East Bay Community Energy Launches!

After years of planning and preparation, and countless hours of hard work by hundreds of stakeholders, East Bay Community Energy has officially launched!

We began serving commercial, industrial, and public accounts on June 1. Those 55,000 customers consume about 63 percent of the total energy we will serve when fully operational.

Residential customers, about 37 percent of our load, started getting service on November 1. We are initially serving about 500,000 customers, or about 1.5 million residents of Alameda County.

While launching our service of clean, green energy has been our number one priority, we have a host of other activities underway and coming soon.  Our Local Development Business Plan spells out an aggressive set of options for local energy projects, including energy efficiency, demand response, distributed renewables, and vehicle electrification.

Stay tuned as we roll out these and other programs and policies. To track our progress sign up for our mailing list here, follow us on LinkedIn, and follow our CEO Nick Chaset on Twitter.

Faces of EBCE — Nick Chaset

Nick Chaset has energy in his blood.

The EBCE CEO is the son of two lawyers with decades of experience in energy and telecom. His father, Larry Chaset, spent time at the Air Resources Board and the Bay Area Air Quality Management District, and helped pursue refunds after the 2000-01 Western power crisis while on the staff of the California Public Utilities Commission. His mother, Gretchen Dumas, spent 35 at the CPUC as a telecom and energy attorney.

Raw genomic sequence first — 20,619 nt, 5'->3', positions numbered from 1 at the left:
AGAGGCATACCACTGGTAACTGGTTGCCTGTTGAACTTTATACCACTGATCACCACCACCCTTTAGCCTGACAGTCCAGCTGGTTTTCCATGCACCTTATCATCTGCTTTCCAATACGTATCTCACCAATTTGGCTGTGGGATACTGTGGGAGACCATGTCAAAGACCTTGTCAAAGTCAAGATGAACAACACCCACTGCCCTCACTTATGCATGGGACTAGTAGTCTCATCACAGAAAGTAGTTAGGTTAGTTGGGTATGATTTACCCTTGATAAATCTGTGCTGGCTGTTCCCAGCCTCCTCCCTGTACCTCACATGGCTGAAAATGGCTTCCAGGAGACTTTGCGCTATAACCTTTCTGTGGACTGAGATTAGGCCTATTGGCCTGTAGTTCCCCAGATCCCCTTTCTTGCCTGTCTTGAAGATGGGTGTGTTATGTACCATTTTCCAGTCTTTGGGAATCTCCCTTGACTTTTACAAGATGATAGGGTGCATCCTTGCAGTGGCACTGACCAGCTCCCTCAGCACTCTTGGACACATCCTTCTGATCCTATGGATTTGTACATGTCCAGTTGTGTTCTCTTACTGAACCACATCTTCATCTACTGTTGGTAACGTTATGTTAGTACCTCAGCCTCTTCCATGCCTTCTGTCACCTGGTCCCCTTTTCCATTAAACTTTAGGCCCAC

But it goes back further — Larry’s father and grandfather ran a home heating business in Providence, Rhode Island, delivering oil and coal door-to-door.

That makes Nick a fourth generation energy professional.

While his passion for energy may be genetic, it is also a response to the threat of global warming.

“Every facet of our lives relies on electricity but we often don’t think about it,” he says. “It’s so ubiquitous and important, yet we have a moral and personal imperative to transition to carbon-free energy.”

Nick has spent 13 years in the energy business so far, including his own stint at the CPUC, as Chief of Staff to CPUC President Michael Picker. After undergrad at Tufts University and an MBA from Georgetown University, he worked for clean energy companies and consultants, before landing on the staff of Governor Jerry Brown.

It was there that he made his biggest mark so far in energy, he says, by shepherding the evolution of net energy metering (NEM) from version 1.0 to version 2.0. NEM is a foundational policy that sets out the rules for customer-owned generation, primarily from solar panels. As solar power took off in California, it was bumping up against caps on deployment, while raising questions about how solar should be valued to maximize benefits to the grid.

“I worked with the legislature and the CPUC to lift the cap and move to a system that would allow for the continued growth of rooftop solar,” Chaset recalls. “There was a concern that without reforming the rules solar would not scale up, and it would be limited it to very high income customers.”